Join Haaretz for a trip down memory lane, on a journey of 100 pictures that goes from the way we were, through the things that we are, to the road signs of where we are going.
Israel in Camera
This was not a pilgrimage: Knafo walked the whole way to the government complex in the capital in order to protest the policies of the finance minister at the time - Benjamin Netanyahu, who decided to make cuts in the soft underbelly of Israeli society, in the allotments to the weaker sectors like single mothers.
Featuring four scruffy and evidently brilliant but otherwise nondescript young men and their mentor, tech guru Yossi Vardi, the $400 million exit made the front pages. As they beamed at the cameras, Israelis applauded; and geeks nationwide perked up.
Most Israelis have vivid recollections of where they were and what they were doing upon learning that Prime Minister Yitzhak Rabin had been shot at a big peace rally in the Tel Aviv square that now bears his name. I have equally sharp memories of the previous Saturday night.
To bring down the veil of secrecy around Israel's nuclear program, one would need an insider with credible evidence, but for the first quarter century of the nuclear project, until the mid-1980s, none came forward. Enter Mordechai Vanunu, an embittered nuclear technician, radicalized by extreme left-wing circles and bent upon challenging Israel’s security doctrine.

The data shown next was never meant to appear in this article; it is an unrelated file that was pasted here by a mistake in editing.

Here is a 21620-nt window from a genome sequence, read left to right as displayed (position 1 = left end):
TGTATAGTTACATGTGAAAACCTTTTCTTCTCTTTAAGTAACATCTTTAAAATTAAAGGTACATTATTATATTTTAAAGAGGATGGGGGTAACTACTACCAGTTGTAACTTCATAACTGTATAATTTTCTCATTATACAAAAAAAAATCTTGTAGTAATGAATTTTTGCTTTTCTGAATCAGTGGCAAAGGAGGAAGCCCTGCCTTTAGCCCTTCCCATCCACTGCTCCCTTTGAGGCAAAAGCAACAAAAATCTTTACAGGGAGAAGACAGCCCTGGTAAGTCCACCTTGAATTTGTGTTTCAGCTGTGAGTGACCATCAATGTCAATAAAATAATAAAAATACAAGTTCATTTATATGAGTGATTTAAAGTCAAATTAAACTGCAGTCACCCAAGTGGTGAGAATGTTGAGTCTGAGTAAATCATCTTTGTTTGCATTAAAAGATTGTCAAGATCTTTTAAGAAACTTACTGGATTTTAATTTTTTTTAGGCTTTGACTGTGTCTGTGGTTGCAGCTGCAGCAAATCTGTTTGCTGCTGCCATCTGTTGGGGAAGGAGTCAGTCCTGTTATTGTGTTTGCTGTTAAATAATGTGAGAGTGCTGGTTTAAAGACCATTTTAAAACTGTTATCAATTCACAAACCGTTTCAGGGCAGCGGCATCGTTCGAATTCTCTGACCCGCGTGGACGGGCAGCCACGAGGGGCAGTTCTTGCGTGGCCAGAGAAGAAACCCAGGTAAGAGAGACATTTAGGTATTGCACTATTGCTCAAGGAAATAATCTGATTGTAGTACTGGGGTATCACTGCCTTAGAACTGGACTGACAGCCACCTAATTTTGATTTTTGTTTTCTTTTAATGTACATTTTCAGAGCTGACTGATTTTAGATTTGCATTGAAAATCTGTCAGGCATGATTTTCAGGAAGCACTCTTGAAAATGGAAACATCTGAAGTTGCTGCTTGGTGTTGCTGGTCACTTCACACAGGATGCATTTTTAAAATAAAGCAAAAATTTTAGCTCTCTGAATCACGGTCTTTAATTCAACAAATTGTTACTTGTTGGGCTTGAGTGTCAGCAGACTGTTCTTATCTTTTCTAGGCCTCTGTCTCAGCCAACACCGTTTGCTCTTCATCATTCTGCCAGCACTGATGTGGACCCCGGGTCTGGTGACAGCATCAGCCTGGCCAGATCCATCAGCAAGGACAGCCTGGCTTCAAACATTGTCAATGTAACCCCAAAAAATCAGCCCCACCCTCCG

The early 1970s was a time when young Jews in the Americas, Western Europe and elsewhere, friends of mine and me among them, would stop at nearly nothing for the sake of Soviet Jewry. It's hard to conceive of it now. Any of it.
The word 'stay' in Maccabi captain Tal Brody's 'stay on the map' masked the eternal Jewish fear (and therefore the Israeli fear) of disappearance, of extinction, of another Holocaust. Shouted in American-accented Hebrew, it gave a Jewish foundation to the Israeli ethos then under construction.
Golda understood, deeply, the difference between her prewar diplomatic posturing and her fateful, historic duty to lead the stricken nation in the war itself. In a very real way, she was the victor of the Yom Kippur War.
The biting satire in young Hanoch Levin's play was too much Israelis, still reeling with euphoria three years after the overwhelming victory of the Six-Day War, could tolerate. The audience went to the theater not to see the show, but to protest against it.
The Beatles were banned from performing in Israel, but they did arrive, in spirit if not in person.